• Scott

      Thanks Kelly

  • I love this post. But now I need a damn tissue!!

    Scott Im not sure if you realize what an amazing support system you are for us parents as well. I cant even count how many times Ive felt defeated and you have picked me up and made me smile, and for that I cant thank you enough.

    • Scott

      Thanks, Lexi that means a lot to me. I’ve seen you do the same and that’s why it’s one of those things you don’t need to thank me for

  • Thanks for this post, Scott. It made me tear up, too! I know parent blogs are hard for PWD’s to read- and I have always wondered why. Thank you for answering this question. I gain so much from all of you. And you are so right- what I want most of all is the best possible life for my girl- cure or no cure!!

    • Scott

      That’s why it is for me anyway, others may have different reasons. Parents like yourself make me see what’s really important and help remind me of that when I start feeling sorry for myself.

      I’m grateful to all of you for that

  • This is a great post in so many ways. Thank yoiu.

    Hope you’re feeling better quickly!

    • Scott

      Thanks Scott

      I am starting to feel quite a bit better, still get tired easily, but it’s much improved overall. I hadn’t realized how bad I had been feeling in general for lord knows how long until these antibiotics kicked in.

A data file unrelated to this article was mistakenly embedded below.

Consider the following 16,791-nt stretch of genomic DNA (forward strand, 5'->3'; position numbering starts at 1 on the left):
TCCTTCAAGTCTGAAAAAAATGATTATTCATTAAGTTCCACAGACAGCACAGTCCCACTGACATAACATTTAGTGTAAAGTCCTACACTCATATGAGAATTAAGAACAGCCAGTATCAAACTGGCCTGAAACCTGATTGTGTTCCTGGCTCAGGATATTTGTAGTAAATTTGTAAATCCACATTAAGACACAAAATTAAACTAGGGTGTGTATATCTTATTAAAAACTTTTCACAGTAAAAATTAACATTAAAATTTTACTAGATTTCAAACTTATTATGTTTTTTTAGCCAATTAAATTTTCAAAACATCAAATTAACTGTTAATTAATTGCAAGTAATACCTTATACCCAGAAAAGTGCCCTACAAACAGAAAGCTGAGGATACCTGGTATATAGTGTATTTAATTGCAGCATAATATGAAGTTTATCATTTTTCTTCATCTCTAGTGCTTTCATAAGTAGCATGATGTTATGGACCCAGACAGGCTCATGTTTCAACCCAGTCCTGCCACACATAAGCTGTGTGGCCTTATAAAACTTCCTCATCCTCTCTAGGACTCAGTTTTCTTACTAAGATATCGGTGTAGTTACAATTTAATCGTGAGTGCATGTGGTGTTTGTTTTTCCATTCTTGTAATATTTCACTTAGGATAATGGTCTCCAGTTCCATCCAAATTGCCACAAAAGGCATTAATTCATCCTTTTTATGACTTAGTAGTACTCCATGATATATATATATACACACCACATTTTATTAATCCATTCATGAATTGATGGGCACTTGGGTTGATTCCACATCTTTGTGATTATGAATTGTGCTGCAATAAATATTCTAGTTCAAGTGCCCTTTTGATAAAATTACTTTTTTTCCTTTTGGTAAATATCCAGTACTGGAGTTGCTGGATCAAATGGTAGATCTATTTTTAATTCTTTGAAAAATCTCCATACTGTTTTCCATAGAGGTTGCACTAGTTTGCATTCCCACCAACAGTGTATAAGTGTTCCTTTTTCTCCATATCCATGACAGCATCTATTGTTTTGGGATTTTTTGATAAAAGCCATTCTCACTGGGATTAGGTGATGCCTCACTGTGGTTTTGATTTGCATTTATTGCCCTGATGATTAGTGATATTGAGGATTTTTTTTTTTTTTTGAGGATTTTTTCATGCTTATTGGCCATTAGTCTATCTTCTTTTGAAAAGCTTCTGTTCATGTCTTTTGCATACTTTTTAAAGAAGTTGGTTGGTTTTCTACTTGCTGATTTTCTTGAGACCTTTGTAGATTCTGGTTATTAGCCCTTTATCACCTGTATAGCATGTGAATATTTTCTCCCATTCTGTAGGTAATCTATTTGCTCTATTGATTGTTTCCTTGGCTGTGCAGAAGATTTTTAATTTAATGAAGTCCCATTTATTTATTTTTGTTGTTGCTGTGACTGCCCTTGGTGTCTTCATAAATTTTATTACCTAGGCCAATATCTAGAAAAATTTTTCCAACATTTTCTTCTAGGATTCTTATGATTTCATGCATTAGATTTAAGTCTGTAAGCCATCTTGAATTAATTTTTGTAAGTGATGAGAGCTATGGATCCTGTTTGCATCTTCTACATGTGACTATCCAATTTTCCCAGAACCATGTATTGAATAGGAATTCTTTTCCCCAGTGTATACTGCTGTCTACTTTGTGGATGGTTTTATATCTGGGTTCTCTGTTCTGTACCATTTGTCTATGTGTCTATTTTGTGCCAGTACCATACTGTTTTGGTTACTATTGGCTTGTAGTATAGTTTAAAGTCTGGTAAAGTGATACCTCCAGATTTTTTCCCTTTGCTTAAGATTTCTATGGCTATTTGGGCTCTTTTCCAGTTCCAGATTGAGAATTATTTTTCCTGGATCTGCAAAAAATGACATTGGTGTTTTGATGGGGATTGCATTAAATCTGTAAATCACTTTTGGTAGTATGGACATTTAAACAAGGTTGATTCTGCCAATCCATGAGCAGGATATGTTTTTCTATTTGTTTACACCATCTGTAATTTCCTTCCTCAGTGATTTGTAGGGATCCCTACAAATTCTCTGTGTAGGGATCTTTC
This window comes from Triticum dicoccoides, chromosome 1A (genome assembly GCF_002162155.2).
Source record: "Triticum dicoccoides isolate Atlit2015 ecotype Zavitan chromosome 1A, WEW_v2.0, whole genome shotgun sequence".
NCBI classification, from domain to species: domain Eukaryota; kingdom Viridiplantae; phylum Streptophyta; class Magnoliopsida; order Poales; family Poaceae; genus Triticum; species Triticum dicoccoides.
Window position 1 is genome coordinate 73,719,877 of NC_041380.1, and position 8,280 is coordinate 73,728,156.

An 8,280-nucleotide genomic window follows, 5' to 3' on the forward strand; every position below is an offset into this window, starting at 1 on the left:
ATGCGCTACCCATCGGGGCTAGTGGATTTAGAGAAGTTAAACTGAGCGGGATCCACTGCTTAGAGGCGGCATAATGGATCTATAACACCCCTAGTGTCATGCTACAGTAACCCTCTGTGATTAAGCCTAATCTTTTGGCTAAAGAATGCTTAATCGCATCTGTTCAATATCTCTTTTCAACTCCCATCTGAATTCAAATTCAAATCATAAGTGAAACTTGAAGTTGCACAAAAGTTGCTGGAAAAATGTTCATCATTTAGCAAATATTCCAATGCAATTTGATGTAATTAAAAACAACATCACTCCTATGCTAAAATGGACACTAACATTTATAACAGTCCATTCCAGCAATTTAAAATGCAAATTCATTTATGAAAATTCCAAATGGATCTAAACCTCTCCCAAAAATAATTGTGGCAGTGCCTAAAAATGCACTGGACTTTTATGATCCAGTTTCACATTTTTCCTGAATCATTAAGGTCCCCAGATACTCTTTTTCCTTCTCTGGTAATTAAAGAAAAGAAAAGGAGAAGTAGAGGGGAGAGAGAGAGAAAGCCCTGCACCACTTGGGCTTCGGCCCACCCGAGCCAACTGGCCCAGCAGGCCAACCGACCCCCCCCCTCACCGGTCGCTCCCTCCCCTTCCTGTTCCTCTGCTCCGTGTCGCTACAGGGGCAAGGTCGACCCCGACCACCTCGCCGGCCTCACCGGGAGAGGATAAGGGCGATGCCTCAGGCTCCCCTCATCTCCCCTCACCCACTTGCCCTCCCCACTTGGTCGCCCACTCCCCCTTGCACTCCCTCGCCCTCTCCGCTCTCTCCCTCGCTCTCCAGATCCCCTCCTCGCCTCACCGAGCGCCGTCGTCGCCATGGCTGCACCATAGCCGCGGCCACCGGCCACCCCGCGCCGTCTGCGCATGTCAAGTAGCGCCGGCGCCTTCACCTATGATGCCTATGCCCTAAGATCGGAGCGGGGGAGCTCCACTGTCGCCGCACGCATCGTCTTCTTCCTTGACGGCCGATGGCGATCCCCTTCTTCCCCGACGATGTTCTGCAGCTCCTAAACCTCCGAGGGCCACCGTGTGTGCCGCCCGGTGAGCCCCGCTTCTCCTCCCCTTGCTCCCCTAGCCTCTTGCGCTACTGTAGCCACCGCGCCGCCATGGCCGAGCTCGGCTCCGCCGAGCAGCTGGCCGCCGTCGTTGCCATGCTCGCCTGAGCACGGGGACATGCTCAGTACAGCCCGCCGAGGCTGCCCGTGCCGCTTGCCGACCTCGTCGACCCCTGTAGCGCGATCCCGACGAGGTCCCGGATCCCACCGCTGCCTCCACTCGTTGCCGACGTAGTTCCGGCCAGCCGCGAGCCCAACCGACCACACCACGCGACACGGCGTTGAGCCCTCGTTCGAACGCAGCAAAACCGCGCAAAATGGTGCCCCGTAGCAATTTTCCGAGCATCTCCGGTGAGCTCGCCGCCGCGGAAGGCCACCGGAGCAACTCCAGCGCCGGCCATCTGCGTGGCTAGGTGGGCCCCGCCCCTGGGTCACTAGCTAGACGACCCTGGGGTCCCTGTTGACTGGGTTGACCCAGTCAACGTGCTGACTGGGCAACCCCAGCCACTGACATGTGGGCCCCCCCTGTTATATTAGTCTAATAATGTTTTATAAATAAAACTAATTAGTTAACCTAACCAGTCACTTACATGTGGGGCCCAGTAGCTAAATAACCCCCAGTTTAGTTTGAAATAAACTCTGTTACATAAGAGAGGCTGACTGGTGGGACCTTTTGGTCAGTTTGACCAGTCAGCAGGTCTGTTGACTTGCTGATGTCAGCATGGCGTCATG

• Stella’sMom

    Thank you Scott,

    We met on the plane ride home. I was so glad JDRF included bloggers this year. I learned a lot hearing from you all. I certainly understand now that the people with the disease can get weary of hearing about a far-off-cure, when they want support for the day to day stuggles. I’ve changed my tune a bit already with my daughter. Thank you for that. And I’ll likely be seeking advice for you in the future. My daughter’s recently being talking about how unfair it is that she has diabetes; no one else has it; and she hates diabetes. I try to just be supportive and not talk her out of any of those feelings. But I may need some more specific advice in the near future.

    Thank you.

    • Scott

      I remember chatting with you quite well. Please feel free to contact me at anytime if you think there is anything at all I can do.

      I think being supportive and just letting her vent on things is exactly the right thing to do. She’ll learn that it’s ok to be upset every once in a while at the unfairness of it all and not hold it in and let it fester

      Please keep me updated on how things are going!

  • Thank you so much for a wonderful post. Having the bloggers at Government Day this year made such an impact on me…

    Our Type 1 Children will grow up to be Adults with Type 1. We need to work together to make life easier for all of you while we are working for a cure and make sure that not one of you ever feel alone with your disease, young or old.

    • Scott

      Thanks Jeanne,

      Our children will grow up and they need to know they are not alone. Diabetes effects everyone that cares for them and those folks also need support from the community and to know that they are not alone as well

  • Thank you for this.

    It’s like the coach giving you a pat on the back and saying “GOOD GAME”.

    I needed that.

    • Scott

      heheh, glad I was here to help… /wink